Kalo mina! That's Greek for "Have a good month," a wish customarily shared amongst Greeks on the first of every month. Speaking of which, today (the first of December) is the deadline for this month's Royal Foodie Joust, a friendly blogger competition hosted by Jenn of The Leftover Queen, and I am running short on time considering I have until noon (it's 10:33 a.m. as I write this) to post this on the RFJ forum.
So, the ingredients for this month's joust were fennel, pear and ginger. Three lovely ingredients indeed and so many dishes they can star in ... but I've got to keep this short. I got some inspiration for this dish from a snippet in the December 2009 issue of Food & Wine highlighting a fennel mustard by Thomas Keller (this master chef's version is just fennel cooked in white vinegar then pureed with mustard powder). I, on the other hand, cooked down some roughly chopped fennel and pear with a pinch of ground ginger in some white vinegar, then pureed it with dry mustard powder and thyme honey. Can you say Mmmmmmmm?
Now, one of my favorite things to eat with mustard is a good potato knish. A knish, if I am not mistaken, is Yiddish for a fried turnover/dumpling filled with potato more often than not although there are a number of varieties that also include ground meat, spinach and other fillings. My favorite is the potato, slathered with lots of whole grain mustard. So after making this homemade mustard of sorts, I had to try it with something potato-y ... hence these Ginger Leek Potato Croquettes that fit beautifully in with the Royal Foodie Joust, paired amazingly well with the Fennel Pear Honey Mustard and, even more importantly, took care of my sudden craving for a knish ... which come to think about it I haven't had in years.
And just so you can understand how delicious these are: my son upon popping two in his mouth jumped up and exclaimed, "Mmmm, Mama! These are yummy in my tummy!" What can I say? The kid's got a distinguished palate ... and he's only three!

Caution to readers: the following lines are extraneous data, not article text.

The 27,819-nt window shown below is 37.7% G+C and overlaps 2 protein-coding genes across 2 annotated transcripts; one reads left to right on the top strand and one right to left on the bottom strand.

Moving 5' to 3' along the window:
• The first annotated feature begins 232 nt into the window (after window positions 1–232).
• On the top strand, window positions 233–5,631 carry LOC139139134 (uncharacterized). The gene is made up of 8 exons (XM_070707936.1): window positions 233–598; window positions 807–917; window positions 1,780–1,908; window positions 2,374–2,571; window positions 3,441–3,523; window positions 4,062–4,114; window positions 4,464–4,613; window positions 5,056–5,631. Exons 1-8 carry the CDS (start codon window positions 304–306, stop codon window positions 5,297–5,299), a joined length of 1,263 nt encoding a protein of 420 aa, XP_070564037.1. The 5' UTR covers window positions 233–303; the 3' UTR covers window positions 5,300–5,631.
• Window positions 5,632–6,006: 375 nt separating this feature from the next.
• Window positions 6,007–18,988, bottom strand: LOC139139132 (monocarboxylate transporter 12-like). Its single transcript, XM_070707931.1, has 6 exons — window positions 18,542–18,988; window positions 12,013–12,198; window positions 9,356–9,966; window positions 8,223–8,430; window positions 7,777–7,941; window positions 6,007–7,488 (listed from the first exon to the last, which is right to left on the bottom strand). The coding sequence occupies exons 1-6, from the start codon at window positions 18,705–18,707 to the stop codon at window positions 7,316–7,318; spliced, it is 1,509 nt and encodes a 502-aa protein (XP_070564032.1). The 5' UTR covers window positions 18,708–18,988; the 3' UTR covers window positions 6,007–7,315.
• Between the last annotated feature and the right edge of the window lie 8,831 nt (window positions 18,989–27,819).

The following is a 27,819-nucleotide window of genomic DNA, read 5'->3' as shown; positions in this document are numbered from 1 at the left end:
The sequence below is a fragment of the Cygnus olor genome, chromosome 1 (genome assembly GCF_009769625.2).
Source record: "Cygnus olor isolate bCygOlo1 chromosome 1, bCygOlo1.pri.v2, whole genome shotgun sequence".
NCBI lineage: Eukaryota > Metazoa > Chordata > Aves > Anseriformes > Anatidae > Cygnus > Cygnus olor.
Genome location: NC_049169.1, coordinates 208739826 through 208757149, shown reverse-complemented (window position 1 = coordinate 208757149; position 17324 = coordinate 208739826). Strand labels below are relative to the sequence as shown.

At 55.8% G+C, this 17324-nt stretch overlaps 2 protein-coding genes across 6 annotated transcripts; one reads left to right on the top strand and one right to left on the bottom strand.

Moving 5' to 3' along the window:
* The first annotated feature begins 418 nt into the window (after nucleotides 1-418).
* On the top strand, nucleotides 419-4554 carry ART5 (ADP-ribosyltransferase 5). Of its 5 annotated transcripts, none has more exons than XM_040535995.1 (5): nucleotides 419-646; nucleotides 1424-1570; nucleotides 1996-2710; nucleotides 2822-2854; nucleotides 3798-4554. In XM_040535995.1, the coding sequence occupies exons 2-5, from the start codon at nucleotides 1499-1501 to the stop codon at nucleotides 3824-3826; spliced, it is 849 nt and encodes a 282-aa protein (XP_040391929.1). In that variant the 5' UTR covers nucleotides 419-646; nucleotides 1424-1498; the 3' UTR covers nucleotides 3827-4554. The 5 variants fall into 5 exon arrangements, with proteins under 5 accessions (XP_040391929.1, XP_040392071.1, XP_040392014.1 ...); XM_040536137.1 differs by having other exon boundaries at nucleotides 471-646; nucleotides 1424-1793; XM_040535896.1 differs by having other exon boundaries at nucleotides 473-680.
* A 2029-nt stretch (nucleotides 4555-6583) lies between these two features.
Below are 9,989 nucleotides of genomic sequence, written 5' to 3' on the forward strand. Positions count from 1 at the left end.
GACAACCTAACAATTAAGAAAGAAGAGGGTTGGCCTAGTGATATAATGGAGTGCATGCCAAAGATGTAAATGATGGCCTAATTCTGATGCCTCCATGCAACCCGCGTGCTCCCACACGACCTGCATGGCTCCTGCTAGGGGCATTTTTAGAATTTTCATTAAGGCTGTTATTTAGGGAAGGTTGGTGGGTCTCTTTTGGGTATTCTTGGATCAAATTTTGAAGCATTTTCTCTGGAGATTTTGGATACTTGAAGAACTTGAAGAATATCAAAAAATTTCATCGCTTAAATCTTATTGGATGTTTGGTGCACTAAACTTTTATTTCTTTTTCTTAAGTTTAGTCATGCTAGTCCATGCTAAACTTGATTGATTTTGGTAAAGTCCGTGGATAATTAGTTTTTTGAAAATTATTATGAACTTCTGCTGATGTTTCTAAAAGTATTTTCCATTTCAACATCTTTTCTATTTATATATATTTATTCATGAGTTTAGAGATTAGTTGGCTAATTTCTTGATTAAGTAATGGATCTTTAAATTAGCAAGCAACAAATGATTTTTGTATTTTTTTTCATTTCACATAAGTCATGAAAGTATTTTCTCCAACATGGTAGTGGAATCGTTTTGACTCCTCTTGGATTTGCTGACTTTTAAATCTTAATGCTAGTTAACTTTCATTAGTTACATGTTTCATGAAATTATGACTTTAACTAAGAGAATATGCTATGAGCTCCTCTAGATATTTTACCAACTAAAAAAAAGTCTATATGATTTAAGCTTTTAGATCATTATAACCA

Ginger Leek Potato Croquettes with a Fennel Pear Honey Mustard
For 1 1/2 cups of mustard:
1 tablespoon olive oil 2 fennel bulbs, cleaned, trimmed and roughly chopped 2 pears, peeled and diced 1/2 cup white wine vinegar Pinch of ground ginger 1 teaspoon dry mustard powder 1 teaspoon thyme honey Salt, to taste
In a skillet, heat the olive oil and cook the fennel and pear over low heat until tender, about 15 to 20 minutes. Add the vinegar and ground ginger and cook for 10 to 15 minutes more. Once done, place the contents of the skillet into the bowl of a food processor, add the mustard powder and honey and blend until pureed. Spoon the mustard into a bowl, let cool, then season with salt and store tightly covered in the refrigerator. The mustard is best made at least one day ahead, if not more.
For the Ginger Leek Potato Croquettes:
2 large potatoes, scrubbed, peeled and quartered 1 large leek, washed, trimmed and roughly chopped Pinch of grated ginger 1/3 cup panko breadcrumbs 2 eggs (one for mixture, one for coating before frying) Salt and freshly ground pepper, to taste Olive oil for frying
In a medium saucepan, place leeks and potatoes in enough water to cover and boil until the potatoes are fork tender. Drain the cooking water then place saucepan with the leeks and potatoes briefly back over the heat to evaporate any excess water.